Rain Gardens

Rain gardens can substantially reduce the impact on the environment from stormwater and building rain gardens is an easy way for homeowners to help minimize their contribution to water pollution.

Rain Garden

When rain falls on natural areas, such as a forest or meadow, it is slowed down, filtered by soil and plants, and allowed to soak back into the ground. When rain falls on impervious surfaces like rooftops, roads, and parking lots, rain does not soak into the ground, and storm water runoff is created.  An acre of impervious area results in approximately 26,000 gallons of runoff from a one-inch rain as compared to little or no run-off from a natural area.  Stormwater runoff picks up pollution such as fertilizer, pesticides, sediment, motor oil, litter, and pet and yard waste. It delivers these pollutants to local streams and rivers.

In most cities, stormwater runoff does not go to a treatment plant. Instead, the contaminated runoff flows directly into streams and rivers. Upstream from you, stormwater runoff goes into source of your drinking water. Downstream, other cities use your stormwater runoff for drinking water. During large rainfall events, stormwater runoff can cause flooding. Further, excess water flowing into streams will cause bank erosion problems.

Backyard rain gardens are a fun and inexpensive way to improve water quality and enhance the beauty of your yard or business. Rain gardens are placed between stormwater runoff sources (roofs, driveways, parking lots) and runoff destinations (storm drains, streets, streams).

A rain garden is a shallow depression in the ground that captures runoff from your driveway or roof and allows it to soak into the ground, rather than running across roads, capturing pollutants, and delivering them to a stream. Plants and soil work together to absorb and filter pollutants and return cleaner water through the ground to nearby streams. Rain gardens also reduce flooding by sending the water back underground, rather than into the street. Besides helping water quality and reducing flooding, rain garden plants provide habitat for beneficial insects and wildlife.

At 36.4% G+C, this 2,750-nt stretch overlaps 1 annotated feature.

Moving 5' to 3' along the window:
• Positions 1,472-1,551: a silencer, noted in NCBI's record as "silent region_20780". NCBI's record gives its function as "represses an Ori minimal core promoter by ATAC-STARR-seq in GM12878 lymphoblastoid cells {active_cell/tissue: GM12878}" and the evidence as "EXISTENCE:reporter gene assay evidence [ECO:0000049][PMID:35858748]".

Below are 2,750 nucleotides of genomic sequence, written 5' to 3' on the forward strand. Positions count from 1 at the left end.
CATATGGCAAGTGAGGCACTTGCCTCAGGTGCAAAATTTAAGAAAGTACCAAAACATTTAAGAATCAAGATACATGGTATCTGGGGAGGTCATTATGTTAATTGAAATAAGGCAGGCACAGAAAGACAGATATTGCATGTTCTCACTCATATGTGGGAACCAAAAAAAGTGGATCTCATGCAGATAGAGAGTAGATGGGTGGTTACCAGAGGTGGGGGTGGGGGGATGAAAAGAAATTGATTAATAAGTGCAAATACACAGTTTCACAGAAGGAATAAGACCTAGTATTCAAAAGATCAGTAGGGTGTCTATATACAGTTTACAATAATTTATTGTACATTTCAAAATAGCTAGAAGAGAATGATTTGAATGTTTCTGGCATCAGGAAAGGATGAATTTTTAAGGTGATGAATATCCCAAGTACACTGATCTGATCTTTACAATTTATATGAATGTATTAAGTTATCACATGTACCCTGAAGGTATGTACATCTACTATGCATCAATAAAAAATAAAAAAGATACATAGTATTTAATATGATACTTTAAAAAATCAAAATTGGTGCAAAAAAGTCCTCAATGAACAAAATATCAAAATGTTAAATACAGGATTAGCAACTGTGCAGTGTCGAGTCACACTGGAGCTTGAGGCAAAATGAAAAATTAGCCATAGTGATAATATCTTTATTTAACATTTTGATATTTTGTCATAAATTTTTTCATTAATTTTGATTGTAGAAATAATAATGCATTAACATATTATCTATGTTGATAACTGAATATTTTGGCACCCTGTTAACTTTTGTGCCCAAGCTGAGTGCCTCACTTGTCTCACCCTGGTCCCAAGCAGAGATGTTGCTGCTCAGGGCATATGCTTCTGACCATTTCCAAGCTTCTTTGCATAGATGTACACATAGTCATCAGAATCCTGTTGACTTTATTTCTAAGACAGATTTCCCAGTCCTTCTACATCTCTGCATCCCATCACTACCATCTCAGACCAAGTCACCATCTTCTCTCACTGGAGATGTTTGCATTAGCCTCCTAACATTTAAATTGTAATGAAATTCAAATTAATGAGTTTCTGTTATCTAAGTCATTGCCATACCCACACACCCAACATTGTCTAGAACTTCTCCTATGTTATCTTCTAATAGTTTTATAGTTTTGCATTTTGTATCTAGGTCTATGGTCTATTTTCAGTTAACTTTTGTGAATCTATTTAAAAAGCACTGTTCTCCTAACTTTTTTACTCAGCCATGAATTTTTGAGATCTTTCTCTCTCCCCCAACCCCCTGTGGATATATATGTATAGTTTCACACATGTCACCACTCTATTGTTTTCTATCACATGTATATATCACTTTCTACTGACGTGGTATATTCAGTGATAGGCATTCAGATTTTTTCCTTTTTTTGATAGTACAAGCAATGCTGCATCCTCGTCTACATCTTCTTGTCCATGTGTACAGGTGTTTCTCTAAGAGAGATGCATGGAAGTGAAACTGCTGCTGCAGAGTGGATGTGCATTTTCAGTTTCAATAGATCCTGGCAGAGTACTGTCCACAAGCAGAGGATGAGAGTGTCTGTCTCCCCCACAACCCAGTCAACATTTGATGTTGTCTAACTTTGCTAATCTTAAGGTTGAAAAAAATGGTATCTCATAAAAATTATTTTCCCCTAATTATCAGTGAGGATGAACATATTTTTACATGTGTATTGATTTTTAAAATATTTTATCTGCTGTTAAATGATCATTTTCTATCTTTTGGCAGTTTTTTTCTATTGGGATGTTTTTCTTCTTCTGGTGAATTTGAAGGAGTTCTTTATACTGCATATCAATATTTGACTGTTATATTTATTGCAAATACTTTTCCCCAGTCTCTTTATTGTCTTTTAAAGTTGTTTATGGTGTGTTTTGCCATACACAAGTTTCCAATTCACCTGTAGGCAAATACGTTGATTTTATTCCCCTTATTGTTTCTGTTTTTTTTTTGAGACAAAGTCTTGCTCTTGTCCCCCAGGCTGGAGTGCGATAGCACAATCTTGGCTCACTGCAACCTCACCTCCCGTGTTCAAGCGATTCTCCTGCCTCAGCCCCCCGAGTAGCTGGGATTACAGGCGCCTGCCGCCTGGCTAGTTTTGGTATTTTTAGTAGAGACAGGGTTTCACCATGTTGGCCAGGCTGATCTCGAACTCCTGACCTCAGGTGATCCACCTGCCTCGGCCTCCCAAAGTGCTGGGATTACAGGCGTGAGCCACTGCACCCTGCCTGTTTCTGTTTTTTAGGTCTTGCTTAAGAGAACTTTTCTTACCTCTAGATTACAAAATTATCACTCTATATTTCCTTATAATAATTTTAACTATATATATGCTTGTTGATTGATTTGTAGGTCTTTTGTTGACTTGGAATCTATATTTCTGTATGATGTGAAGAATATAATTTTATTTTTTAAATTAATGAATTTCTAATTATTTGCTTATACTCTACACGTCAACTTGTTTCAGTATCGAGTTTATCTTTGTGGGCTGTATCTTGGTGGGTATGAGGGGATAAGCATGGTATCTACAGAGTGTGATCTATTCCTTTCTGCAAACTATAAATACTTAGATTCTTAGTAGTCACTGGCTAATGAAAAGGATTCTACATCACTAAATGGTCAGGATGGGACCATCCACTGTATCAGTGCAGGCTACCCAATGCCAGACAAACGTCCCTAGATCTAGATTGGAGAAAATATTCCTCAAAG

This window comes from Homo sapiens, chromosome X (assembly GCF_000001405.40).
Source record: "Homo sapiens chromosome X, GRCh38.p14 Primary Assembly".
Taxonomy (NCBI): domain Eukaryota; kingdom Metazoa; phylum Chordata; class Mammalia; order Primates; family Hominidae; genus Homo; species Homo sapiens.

The rain garden fills with a few inches of water after a storm, and the water slowly filters into the ground. Because water is only in the rain garden for a day or two, it doesn’t become a breeding ground for mosquitoes.

. Rain Garden

 

Information about constructing a rain garden

Document Actions
Help Catawba Riverkeeper

Your River needs you as much as you need the River

Support Our River

Help in other ways

News
Jan 25, 2017 NC Riverkeeper Report
From the perspectives of 12 NC Riverkeepers, this report discusses how multiple environmental issues pose challenges in the pursuit of clean, plentiful water. Whether you are in North Carolina or downstream in South Carolina, read this report about the state of environmental enforcement.
Dec 13, 2016 Community Foundation of Gaston County grants $5,000 to CRF for Riverkeeper Program
The Community Foundation will fund Catawba Riverkeeper's work in Gaston County.
Dec 12, 2016 A Successful Launch of our Water Education Program at Great Falls Elementary
Catawba Riverkeeper Foundation in partnership with 4-H Clemson Cooperative Extension successfully completed our pilot Education Outreach Program with 3rd, 4th, and 5th grade students from Great Falls Elementary.
Sep 27, 2016 Lake Wateree Fall Cleanup a Sweeping Success
86 volunteers collected 5,490 pounds of trash from Lake Wateree
Jun 13, 2016 Dozens of Youth Reached in Water Education Outreach Program Pilot Lessons
More news…
Report Pollution in the Catawba River

Help protect your River! 

Tell your Riverkeeper if you see:

  • Sewage Overflows
  • Failure to control sediment from construction sites
  • Illegal clearing of buffer areas
  • Fish kills 
  • Unpermitted discharges
  • Other issues that concern you

Click here to fill out a pollution report or to report water pollution to Catawba Riverkeeper by phone, call 1-888-679-9494 or 704-679-9494.  In addition, to informing your Riverkeeper, you should also report spills or contamination to federal, state and local environmental officials.

To report South Carolina water pollution call 1-888-481-0125.

To report North Carolina spills or fish kills, call your local regional Department of Environment & Natural Resources office during normal business hours (704-663-1699 for most Catawba basin areas or (828) 296-4500 for Burke, Caldwell, McDowell and other mountain counties) or 800-858-0368 after hours.  (For more information on NC spill reporting, click here)

Alliances

The Catawba Riverkeeper Foundation is a proud member of EarthShare North Carolina, the North Carolina Conservation Network, River Network and the Waterkeeper Alliance.  It also in in an alliance with Clean Air Carolina to address issues, such as sprawl, that cause air and water problems.

Clean Air / Clean Water Alliance Logo

NC Conservation Network Logo

 

EarthShare of North Carolina Logo

 

4-H Clover leaf logo

 

River Network Logo

 

SC 4H Science on the Move logo

    

wka

 
Fish Advisories

fish consumption chart crop

Fish consumption advisories have been issued throughout the Catawba-Wateree River basin.  Many of these advisories are the result of testing initiated by Catawba Riverkeeper and confirmed by state and local officials.  For a chart identifying fish types with the applicable advisories for the Charlotte area, click here.   For more information about the fish advisories, click here.

 
715 N. Church St., Suite 120 . Charlotte, NC 28202 . Phone: 704.679.9494 . Fax: 704.679.9559